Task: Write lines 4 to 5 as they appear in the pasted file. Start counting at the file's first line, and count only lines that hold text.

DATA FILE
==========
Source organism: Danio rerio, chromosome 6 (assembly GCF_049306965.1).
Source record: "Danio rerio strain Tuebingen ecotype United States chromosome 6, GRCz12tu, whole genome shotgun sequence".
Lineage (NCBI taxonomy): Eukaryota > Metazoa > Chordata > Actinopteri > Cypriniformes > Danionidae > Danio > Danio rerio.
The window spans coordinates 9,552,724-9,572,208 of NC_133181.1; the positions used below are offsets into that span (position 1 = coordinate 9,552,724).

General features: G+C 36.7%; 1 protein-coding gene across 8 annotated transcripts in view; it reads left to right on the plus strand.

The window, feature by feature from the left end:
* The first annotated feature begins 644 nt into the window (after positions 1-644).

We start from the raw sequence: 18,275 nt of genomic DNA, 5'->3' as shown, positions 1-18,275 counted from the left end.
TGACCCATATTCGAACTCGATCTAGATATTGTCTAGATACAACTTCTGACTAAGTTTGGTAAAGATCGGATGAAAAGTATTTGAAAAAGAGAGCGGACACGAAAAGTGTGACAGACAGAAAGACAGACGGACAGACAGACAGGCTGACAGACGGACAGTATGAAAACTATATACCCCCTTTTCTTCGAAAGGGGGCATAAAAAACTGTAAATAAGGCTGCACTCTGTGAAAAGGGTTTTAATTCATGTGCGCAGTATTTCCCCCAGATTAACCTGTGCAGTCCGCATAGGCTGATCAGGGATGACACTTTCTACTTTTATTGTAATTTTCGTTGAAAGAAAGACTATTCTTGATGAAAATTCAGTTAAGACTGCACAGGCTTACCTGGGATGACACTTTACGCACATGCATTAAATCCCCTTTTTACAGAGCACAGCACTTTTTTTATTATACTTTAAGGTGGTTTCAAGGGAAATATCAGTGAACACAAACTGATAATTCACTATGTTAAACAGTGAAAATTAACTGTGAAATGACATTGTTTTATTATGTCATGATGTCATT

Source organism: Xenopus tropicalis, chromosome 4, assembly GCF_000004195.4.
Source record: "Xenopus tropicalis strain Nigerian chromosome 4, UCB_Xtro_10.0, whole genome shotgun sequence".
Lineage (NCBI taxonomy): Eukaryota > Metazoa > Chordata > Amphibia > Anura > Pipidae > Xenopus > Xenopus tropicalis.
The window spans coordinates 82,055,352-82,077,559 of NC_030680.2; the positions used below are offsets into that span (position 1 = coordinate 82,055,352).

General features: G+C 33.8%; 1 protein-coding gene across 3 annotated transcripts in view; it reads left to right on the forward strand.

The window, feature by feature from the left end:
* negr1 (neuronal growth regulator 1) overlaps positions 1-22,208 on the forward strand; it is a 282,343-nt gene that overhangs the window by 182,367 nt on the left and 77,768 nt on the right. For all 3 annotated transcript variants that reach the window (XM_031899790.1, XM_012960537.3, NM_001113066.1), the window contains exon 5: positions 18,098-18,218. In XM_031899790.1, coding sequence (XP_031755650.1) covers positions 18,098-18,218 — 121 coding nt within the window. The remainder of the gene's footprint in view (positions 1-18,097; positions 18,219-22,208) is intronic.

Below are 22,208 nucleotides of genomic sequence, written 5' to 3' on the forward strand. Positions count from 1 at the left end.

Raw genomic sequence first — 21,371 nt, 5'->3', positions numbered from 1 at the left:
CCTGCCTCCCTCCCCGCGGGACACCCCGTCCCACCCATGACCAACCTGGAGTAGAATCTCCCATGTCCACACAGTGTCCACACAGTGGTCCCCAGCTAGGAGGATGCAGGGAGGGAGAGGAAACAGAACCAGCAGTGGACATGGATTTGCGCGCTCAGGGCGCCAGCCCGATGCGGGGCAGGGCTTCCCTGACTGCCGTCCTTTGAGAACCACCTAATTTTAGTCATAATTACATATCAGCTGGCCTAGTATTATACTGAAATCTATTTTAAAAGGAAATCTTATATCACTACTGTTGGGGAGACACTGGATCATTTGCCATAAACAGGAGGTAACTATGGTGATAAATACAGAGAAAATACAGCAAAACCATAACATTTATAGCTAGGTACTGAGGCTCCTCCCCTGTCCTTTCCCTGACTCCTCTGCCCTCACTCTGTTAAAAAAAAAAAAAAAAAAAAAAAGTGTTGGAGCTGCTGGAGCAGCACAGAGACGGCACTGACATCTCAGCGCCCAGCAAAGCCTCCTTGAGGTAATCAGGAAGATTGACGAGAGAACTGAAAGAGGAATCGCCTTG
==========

The window spans coordinates 9,552,724-9,572,208 of NC_133181.1; the positions used below are offsets into that span (position 1 = coordinate 9,552,724).

General features: G+C 36.7%; 1 protein-coding gene across 8 annotated transcripts in view; it reads left to right on the plus strand.